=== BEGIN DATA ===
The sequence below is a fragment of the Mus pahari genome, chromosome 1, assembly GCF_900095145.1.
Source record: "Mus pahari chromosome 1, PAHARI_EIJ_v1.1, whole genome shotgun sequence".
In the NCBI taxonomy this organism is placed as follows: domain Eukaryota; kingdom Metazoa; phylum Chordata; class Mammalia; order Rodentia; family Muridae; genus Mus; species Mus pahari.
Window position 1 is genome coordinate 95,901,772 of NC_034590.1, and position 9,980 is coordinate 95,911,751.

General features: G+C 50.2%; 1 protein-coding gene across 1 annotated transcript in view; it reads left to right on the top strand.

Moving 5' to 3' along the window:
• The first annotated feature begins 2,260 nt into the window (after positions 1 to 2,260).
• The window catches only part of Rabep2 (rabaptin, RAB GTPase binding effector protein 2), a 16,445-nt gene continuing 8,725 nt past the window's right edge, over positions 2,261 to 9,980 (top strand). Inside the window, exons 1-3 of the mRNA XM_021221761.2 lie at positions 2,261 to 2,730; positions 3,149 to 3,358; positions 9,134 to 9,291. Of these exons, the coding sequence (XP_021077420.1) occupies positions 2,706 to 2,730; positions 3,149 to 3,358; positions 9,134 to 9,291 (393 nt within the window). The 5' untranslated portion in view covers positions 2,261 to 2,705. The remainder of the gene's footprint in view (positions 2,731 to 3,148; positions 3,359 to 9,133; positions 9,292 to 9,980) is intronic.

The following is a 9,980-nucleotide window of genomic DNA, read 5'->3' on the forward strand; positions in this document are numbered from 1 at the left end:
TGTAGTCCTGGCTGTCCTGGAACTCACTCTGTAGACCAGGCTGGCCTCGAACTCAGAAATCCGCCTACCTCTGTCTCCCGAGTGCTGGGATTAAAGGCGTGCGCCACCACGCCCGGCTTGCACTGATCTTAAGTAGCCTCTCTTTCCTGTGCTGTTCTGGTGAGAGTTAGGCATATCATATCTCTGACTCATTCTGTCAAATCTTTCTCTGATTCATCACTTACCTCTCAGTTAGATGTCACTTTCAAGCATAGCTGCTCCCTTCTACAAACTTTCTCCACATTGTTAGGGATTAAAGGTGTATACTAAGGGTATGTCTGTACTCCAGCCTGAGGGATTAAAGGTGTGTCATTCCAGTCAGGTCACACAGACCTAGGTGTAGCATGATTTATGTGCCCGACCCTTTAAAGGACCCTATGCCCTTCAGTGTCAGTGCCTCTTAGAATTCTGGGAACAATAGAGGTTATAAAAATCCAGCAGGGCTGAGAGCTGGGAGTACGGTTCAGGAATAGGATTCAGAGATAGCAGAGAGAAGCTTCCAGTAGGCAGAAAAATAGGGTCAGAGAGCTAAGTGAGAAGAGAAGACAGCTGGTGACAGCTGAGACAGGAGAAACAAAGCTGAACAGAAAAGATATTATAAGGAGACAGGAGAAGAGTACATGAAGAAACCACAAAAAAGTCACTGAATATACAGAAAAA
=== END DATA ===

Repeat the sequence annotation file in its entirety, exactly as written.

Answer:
The sequence below is a fragment of the Mus pahari genome, chromosome 1, assembly GCF_900095145.1.
Source record: "Mus pahari chromosome 1, PAHARI_EIJ_v1.1, whole genome shotgun sequence".
In the NCBI taxonomy this organism is placed as follows: domain Eukaryota; kingdom Metazoa; phylum Chordata; class Mammalia; order Rodentia; family Muridae; genus Mus; species Mus pahari.
Window position 1 is genome coordinate 95,901,772 of NC_034590.1, and position 9,980 is coordinate 95,911,751.

General features: G+C 50.2%; 1 protein-coding gene across 1 annotated transcript in view; it reads left to right on the top strand.

Moving 5' to 3' along the window:
• The first annotated feature begins 2,260 nt into the window (after positions 1 to 2,260).
• The window catches only part of Rabep2 (rabaptin, RAB GTPase binding effector protein 2), a 16,445-nt gene continuing 8,725 nt past the window's right edge, over positions 2,261 to 9,980 (top strand). Inside the window, exons 1-3 of the mRNA XM_021221761.2 lie at positions 2,261 to 2,730; positions 3,149 to 3,358; positions 9,134 to 9,291. Of these exons, the coding sequence (XP_021077420.1) occupies positions 2,706 to 2,730; positions 3,149 to 3,358; positions 9,134 to 9,291 (393 nt within the window). The 5' untranslated portion in view covers positions 2,261 to 2,705. The remainder of the gene's footprint in view (positions 2,731 to 3,148; positions 3,359 to 9,133; positions 9,292 to 9,980) is intronic.

The following is a 9,980-nucleotide window of genomic DNA, read 5'->3' on the forward strand; positions in this document are numbered from 1 at the left end:
TGTAGTCCTGGCTGTCCTGGAACTCACTCTGTAGACCAGGCTGGCCTCGAACTCAGAAATCCGCCTACCTCTGTCTCCCGAGTGCTGGGATTAAAGGCGTGCGCCACCACGCCCGGCTTGCACTGATCTTAAGTAGCCTCTCTTTCCTGTGCTGTTCTGGTGAGAGTTAGGCATATCATATCTCTGACTCATTCTGTCAAATCTTTCTCTGATTCATCACTTACCTCTCAGTTAGATGTCACTTTCAAGCATAGCTGCTCCCTTCTACAAACTTTCTCCACATTGTTAGGGATTAAAGGTGTATACTAAGGGTATGTCTGTACTCCAGCCTGAGGGATTAAAGGTGTGTCATTCCAGTCAGGTCACACAGACCTAGGTGTAGCATGATTTATGTGCCCGACCCTTTAAAGGACCCTATGCCCTTCAGTGTCAGTGCCTCTTAGAATTCTGGGAACAATAGAGGTTATAAAAATCCAGCAGGGCTGAGAGCTGGGAGTACGGTTCAGGAATAGGATTCAGAGATAGCAGAGAGAAGCTTCCAGTAGGCAGAAAAATAGGGTCAGAGAGCTAAGTGAGAAGAGAAGACAGCTGGTGACAGCTGAGACAGGAGAAACAAAGCTGAACAGAAAAGATATTATAAGGAGACAGGAGAAGAGTACATGAAGAAACCACAAAAAAGTCACTGAATATACAGAAAAA